We may not need 100MP+ smartphone cameras, but that doesn't mean we don't want them
It's a pretty well-known fact that numbers don't mean very much when it comes to smartphone photography. Handsets with more cameras or more megapixels are not necessarily better than, say, Google's Pixel 3, which has remarkably managed to eclipse specification beasts like the Galaxy S10+ and Galaxy Note 9 in various real-life imaging battles, despite sporting a single 12MP rear-facing shooter.
MySmartPrice, phones with single 64MP and, get this, even 100MP+ camera sensors are decidedly in the works. The first batch of these cutting-edge imaging sensors should see daylight pretty soon as well, so we're not talking about some distant industry breakthrough like Samsung's pursuit of the "perfect full-screen" design.But whether we want them or not, it looks like multiple mobile device vendors will continue to push the megapixel envelope. According to a senior Qualcomm executive quoted by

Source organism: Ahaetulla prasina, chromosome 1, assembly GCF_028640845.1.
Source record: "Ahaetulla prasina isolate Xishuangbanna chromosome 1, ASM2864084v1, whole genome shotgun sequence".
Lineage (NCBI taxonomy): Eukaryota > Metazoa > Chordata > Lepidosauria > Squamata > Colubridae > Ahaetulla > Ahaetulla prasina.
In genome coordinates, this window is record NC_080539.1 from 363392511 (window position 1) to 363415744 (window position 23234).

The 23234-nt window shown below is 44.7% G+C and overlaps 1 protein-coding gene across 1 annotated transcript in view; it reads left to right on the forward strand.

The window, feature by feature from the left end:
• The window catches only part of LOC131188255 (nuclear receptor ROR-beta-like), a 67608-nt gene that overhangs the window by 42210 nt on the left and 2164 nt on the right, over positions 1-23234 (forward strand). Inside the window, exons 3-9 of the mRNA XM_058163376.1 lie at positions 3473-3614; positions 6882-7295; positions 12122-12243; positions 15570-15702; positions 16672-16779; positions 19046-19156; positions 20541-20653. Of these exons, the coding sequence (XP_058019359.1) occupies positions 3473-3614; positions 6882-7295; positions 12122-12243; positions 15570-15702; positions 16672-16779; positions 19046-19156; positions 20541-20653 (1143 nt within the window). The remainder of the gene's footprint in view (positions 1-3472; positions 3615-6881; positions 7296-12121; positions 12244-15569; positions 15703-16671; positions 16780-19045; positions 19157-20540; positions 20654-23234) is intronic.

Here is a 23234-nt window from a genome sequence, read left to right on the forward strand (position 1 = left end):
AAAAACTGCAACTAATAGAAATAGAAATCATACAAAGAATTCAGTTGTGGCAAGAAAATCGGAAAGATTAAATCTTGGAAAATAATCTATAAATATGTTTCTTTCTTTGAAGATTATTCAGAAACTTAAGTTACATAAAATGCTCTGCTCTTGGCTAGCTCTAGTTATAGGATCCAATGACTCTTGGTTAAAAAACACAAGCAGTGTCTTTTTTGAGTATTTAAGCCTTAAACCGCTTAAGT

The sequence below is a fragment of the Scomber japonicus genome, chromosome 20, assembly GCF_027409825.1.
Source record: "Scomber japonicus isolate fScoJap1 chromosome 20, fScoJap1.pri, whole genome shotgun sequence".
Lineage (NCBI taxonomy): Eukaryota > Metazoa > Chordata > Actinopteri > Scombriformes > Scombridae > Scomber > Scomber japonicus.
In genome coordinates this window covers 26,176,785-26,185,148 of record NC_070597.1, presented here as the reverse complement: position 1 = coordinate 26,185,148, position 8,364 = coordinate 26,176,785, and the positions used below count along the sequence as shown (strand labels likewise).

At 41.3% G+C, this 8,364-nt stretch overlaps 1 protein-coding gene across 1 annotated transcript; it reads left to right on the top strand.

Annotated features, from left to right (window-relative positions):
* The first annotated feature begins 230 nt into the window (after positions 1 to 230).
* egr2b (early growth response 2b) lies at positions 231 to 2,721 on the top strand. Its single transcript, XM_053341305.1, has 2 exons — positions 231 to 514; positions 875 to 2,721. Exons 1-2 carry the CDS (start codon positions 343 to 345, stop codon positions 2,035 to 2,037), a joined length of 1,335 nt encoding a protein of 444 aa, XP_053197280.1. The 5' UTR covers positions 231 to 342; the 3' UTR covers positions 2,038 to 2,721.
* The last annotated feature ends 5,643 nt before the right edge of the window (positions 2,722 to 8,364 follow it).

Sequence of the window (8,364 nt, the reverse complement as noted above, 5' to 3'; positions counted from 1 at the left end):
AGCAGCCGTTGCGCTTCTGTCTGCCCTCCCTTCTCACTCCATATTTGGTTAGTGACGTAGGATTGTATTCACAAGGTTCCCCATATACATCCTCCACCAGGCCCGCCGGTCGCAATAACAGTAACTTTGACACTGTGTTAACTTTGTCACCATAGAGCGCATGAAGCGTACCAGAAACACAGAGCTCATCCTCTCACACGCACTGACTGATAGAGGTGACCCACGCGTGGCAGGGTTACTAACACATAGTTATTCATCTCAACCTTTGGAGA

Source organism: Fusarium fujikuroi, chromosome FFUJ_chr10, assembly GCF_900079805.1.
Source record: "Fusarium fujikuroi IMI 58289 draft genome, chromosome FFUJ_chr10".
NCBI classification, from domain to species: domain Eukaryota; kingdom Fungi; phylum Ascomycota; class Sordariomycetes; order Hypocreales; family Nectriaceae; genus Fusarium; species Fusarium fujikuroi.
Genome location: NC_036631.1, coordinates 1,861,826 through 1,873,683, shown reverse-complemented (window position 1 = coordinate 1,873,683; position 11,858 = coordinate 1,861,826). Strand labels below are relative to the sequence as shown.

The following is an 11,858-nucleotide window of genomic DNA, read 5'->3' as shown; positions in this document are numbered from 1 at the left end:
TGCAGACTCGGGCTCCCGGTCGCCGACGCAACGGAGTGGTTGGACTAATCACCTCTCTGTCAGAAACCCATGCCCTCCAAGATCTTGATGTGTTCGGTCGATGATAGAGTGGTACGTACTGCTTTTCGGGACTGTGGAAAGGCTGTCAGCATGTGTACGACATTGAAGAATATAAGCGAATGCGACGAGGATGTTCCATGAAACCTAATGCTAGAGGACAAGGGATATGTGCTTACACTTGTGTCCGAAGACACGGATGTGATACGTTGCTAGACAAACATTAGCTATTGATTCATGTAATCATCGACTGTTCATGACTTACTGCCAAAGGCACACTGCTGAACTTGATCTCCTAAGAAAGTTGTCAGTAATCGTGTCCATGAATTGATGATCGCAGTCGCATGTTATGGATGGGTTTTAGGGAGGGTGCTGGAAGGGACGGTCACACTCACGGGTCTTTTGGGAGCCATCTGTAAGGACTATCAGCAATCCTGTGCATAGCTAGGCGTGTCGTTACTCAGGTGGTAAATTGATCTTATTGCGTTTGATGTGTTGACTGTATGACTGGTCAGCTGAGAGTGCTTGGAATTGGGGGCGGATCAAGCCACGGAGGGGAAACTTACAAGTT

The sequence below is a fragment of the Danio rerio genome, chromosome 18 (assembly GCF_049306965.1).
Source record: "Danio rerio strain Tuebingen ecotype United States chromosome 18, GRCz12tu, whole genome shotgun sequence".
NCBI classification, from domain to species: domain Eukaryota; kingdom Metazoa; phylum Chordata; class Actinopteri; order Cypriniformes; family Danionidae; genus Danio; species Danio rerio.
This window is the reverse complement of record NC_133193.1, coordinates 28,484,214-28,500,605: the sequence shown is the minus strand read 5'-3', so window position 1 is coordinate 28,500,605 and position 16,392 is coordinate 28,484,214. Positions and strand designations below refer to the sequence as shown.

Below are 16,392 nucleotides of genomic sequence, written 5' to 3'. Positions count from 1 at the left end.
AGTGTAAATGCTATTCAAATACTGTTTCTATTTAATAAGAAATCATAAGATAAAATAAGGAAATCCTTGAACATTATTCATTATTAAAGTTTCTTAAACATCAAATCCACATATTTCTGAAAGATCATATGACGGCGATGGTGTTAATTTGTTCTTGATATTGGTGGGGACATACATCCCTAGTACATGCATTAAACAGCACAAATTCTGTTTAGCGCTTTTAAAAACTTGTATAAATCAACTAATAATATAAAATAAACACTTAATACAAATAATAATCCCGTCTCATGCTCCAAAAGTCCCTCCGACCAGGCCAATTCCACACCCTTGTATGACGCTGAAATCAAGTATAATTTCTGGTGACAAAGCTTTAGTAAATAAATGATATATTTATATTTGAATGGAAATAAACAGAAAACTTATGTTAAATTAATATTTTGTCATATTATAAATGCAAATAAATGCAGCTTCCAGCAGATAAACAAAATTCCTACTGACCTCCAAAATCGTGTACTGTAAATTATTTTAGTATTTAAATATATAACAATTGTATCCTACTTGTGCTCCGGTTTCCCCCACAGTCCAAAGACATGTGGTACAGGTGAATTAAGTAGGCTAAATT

If Judd Heape, the semiconductor giant's Senior Director of Product Management within the Camera, Computer Vision, and Video department, is right, several brands have firm plans to release boundary-pushing cameraphones this year. There's no reason to question the reliability of Heape's information either, as the top Qualcomm exec works directly with some of the world's largest smartphone manufacturers to ensure Snapdragon processors can play nice with their latest technological developments.
By the way, that's already the case, as mid and high-end chipsets like the Snapdragon 660, 670, 675, 710, 845, and 855 all apparently (and theoretically) support handsets with camera sensors reaching as high as 192 megapixels. Of course, there are no 192MP sensors on the market yet, and the same goes for 100-megapixel smartphone cameras. But while we know very well larger pixels are the way to go in driving actual photography advancements rather than more pixels, there's this irrational desire building up inside us to try out a 100MP+ monster. After all, that's really the best way to evaluate any new technology.
On a somewhat unrelated note, Qualcomm also confirmed the Snapdragon 855 sequel (which may or may not be called Snapdragon 865) will integrate the company's own take on HDR10 video recording (which will be different from Samsung's current HDR10+ implementation), with added support for frame-by-frame and scene-by-scene metadata.